Scott Rothstein Saga Continues: Four More Charged in $1.4 Billion Ponzi Scheme
Former Fort Lauderdale lawyer and Ponzi schemer extraordinaire Scott Rothstein is almost a year into rotting away in his 50-year prison sentence, and now four more of his old pals have a chance of joining him in the joint for a few years.
The U.S. Attorney's Office announced today that charges were filed against Howard Kusnick , 58, of Tamarac, Stephen Caputi , 53, of Lauderhill, William Corte , 38, of Plantation, and Curtis Renie , 38, of Fort Lauderdale for their alleged roles in Rothstein's fraudulent investment scheme.
Caputi and Corte were due for their initial appearances at a federal court in Fort Lauderdale at 11 a.m. today, while Kusnick and Renie should be going in next week.
Corte and Renie -- both members of the information technology department of Scott Rothstein's old law firm, Rothstein Rosenfeldt and Adler -- as well as Kusnick, a former RRA lawyer, and Caputi, an "associate" of Rothstein's, all face one count of conspiracy to commit wire fraud, which caries a maximum penalty of five years in prison, according to the U.S. Attorney's Office.
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The four are all expected to plead guilty to their charges as part of an arrangement with the FBI in which their cooperation is likely to lead to even more arrests in the Rothstein saga.
According to information provided by the U.S. Attorney's Office, IT boys Corte and Renie allegedly created a fake website meant to mirror that of TD Bank, tricking investors in Rothstein's scheme into thinking their accounts were growing by the minute.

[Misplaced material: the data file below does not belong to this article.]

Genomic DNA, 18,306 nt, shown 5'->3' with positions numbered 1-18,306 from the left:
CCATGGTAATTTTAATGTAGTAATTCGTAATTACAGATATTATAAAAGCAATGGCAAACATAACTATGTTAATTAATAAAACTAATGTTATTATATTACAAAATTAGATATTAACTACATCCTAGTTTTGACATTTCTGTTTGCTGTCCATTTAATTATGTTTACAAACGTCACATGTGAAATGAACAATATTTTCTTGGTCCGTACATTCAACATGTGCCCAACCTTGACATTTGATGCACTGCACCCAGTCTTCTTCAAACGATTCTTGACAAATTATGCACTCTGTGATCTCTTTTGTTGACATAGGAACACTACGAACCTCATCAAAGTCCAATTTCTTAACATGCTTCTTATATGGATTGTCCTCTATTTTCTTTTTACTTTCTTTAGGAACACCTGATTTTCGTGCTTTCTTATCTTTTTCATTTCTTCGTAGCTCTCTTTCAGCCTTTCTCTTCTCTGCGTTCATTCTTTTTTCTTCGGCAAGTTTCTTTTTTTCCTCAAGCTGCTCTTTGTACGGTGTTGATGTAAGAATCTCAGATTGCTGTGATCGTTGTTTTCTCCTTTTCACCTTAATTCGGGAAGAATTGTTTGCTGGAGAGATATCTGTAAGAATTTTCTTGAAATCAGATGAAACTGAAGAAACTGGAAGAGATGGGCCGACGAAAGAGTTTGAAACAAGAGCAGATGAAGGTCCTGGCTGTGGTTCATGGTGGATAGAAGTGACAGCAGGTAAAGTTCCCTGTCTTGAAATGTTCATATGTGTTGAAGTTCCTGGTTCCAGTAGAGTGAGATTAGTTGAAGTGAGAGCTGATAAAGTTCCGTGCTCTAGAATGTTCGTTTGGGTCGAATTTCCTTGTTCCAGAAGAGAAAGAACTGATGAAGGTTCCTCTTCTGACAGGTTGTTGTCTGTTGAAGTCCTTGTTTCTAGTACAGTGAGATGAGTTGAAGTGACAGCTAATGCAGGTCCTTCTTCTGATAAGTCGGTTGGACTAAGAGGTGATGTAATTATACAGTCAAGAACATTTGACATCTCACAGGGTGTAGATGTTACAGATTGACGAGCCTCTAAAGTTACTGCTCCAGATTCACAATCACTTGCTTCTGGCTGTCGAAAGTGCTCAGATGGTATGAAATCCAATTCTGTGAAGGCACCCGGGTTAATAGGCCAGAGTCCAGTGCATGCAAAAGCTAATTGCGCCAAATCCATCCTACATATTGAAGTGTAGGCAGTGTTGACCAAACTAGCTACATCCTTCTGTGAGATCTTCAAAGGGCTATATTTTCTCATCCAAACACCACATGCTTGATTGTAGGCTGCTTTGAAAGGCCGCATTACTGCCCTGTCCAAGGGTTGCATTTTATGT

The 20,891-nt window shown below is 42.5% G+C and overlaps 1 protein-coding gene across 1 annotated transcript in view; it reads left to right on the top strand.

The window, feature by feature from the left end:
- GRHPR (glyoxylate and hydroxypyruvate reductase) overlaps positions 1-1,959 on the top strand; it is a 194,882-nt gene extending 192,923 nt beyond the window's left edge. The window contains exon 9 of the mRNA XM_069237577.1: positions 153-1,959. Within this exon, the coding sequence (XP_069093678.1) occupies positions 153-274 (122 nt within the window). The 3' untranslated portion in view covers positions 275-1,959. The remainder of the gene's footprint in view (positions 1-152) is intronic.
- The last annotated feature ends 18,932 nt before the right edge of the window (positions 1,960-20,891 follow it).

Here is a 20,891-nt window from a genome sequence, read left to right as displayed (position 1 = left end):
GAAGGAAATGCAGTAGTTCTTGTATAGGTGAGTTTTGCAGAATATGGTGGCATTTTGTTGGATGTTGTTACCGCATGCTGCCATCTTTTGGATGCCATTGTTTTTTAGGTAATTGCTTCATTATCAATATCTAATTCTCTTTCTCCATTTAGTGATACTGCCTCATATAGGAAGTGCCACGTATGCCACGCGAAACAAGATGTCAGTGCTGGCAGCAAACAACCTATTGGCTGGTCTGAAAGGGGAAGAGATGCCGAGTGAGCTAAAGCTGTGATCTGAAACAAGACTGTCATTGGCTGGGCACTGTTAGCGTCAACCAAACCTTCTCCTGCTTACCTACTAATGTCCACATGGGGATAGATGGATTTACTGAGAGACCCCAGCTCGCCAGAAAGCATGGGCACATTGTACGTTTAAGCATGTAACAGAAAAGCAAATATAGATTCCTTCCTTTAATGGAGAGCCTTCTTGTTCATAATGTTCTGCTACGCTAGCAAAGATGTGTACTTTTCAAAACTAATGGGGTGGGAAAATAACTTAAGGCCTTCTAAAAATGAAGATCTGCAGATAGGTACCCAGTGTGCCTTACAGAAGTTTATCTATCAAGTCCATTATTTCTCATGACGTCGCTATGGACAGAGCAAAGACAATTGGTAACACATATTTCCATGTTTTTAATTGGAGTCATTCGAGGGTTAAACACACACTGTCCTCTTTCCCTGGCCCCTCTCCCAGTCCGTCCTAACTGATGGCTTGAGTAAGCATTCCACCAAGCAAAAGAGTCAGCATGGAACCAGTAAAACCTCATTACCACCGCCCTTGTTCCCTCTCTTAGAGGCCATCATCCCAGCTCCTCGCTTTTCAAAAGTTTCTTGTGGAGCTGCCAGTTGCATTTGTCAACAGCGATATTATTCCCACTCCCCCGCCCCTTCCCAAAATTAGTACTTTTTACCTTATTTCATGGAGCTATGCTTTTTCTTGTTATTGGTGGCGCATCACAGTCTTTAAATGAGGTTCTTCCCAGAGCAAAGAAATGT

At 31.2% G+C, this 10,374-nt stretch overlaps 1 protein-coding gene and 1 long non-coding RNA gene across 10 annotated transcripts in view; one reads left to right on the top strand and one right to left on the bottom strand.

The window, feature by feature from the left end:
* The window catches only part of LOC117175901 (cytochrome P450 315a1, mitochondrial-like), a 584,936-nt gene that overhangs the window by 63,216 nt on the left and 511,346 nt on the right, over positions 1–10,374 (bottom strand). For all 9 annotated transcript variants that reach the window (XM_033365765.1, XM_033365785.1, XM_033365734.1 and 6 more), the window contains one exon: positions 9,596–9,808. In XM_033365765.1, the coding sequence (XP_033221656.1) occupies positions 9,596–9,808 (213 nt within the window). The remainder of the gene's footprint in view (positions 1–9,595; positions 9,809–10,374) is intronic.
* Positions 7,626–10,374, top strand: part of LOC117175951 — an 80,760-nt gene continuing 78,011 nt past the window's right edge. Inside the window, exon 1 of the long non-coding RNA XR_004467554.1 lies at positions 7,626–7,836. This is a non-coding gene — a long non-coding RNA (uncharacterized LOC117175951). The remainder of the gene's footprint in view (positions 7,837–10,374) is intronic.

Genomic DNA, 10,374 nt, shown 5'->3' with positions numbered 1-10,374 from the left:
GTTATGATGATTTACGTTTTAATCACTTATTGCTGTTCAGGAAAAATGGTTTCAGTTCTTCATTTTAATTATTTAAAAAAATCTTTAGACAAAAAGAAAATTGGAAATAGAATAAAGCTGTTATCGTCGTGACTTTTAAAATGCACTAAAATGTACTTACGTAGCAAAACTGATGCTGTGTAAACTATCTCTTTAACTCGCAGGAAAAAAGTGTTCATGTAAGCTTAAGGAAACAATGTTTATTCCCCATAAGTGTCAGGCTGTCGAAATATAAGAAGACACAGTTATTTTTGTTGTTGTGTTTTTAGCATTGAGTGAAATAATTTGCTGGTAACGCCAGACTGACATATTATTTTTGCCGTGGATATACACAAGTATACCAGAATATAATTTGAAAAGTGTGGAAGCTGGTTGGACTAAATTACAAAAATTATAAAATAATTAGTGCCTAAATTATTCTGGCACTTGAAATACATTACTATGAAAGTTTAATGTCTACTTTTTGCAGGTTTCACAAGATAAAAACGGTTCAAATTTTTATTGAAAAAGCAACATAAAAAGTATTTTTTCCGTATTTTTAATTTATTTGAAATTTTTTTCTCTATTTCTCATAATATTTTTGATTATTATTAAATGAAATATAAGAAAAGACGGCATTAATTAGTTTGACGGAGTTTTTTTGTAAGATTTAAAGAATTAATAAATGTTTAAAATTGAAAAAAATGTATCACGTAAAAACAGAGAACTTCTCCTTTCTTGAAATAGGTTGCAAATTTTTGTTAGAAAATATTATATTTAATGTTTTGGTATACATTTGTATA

The feds say Kusnick allegedly defrauded two clients of RRA by pretending to file litigation in their favor and instead funneling the funds from those clients into Rothstein's pockets.
Rothstein's pal Caputi was allegedly pretending to be both a banker and a plaintiff during meetings with potential investors into the Ponzi scheme. As a banker, he would ensure potential investors that accounts were loaded with funds in trust accounts, and as a plaintiff, he claimed he'd won settlements as high as $10 million to gain confidence from the investors, according to the feds.
"The FBI will continue to unravel the remaining web of fraudulent schemes created by Scott Rothstein," John V. Gillies, the special agent in charge for the FBI's Miami office, says in a statement. "We will shine a light on every aspect of this fraud. Like Rothstein, those who chose greed over integrity will also have a price to pay."
Check back with the Pulp as the Scott Rothstein saga continues to unfold.
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